I, perhaps I want to mention, I’ve always had a great love of languages. We already mentioned French, Italian, English, German, and Dutch. And I also, at one time in the early 1960s I was quite a proficient speaker of Russian, especially in my pronunciation. I still find Russian easier to pronounce than English, for example. I still have some trouble with some English sounds, like round and wound, or right and white. I find it difficult to make the distinction. But in Russian, I was always…often mistaken as a native Russian. But, then I had to tell them, “Wait a minute. Wait a minute. I don’t follow you. I’m not a native Russian.” I had a real love for the Russian language. A beautiful language. And I remember once at Bell Labs an after-hours course in Russian around 1960. I had to read from a Russian text, Shumachedchi Dow, meaning The Madhouse, written by some dissident, underground writer. And in the middle of my reading to the class the teacher, a native Russian, interrupted me and said, “Class, please listen to Mr. Schroeder. He’s a native German and German, as you know, is a kind of a staccato language. But, listen to him how he reads the Russian just like a native Russian.” Of course, I was in seventh heaven when he said that.

Sessler:

One aspect we haven’t covered, come to think of it is the, your sports activities. There were many sport activities which you pursued during your life?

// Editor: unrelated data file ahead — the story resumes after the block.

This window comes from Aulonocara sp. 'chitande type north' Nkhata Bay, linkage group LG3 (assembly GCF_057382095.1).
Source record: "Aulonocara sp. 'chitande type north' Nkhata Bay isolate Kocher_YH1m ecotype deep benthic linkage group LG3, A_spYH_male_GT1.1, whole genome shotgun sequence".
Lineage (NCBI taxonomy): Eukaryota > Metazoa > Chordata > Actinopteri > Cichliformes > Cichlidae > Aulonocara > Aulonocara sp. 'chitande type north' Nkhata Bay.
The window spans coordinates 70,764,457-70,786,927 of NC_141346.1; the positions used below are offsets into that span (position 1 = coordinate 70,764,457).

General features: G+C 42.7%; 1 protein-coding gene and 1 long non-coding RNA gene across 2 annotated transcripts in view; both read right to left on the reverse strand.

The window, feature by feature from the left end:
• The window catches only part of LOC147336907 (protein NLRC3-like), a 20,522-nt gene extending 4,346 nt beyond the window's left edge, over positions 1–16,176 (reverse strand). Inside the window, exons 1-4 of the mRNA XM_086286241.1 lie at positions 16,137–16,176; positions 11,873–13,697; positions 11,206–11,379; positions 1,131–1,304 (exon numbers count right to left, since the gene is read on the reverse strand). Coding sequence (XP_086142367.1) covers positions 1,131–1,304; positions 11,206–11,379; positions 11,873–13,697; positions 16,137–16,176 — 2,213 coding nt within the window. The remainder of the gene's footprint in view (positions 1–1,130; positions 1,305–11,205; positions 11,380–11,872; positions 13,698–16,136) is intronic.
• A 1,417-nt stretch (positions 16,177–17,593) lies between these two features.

Schroeder:

Yeah. I was never much interested in sports, and certainly not competitive sports, except tennis. I was a reasonable, not a very good tennis player, and I liked skiing, —

Sessler:

Skiing. Yes.

Schroeder:

— downhill skiing, very fast skiing, too fast really for my ability, and I broke my collarbone once, my shoulder. And then, I very much liked bicycling, and I bicycled all over New England, with, Vermont Bicycle Touring, in Canada. I’ve bicycled on the West Coast, in California, and of course when I lived in Germany about six months every year I bicycled there along the rivers where it wasn’t so steep. I’ve done a lot of bicycling and I always loved it.

Sessler:

Very good. Well, I think we have covered most of the important aspects of your life and work and I think we have come to the end of the interview. Thank you very much for helping us with this interview, for agreeing to answer the questions, and I wish you good luck for the future.

Schroeder:

Well, thank you very much Gerhard. You really squeezed me dry, [Laugh] and, I can’t think of anything I could add at this point. Thank you.

Sessler:

Okay. Thank you very much.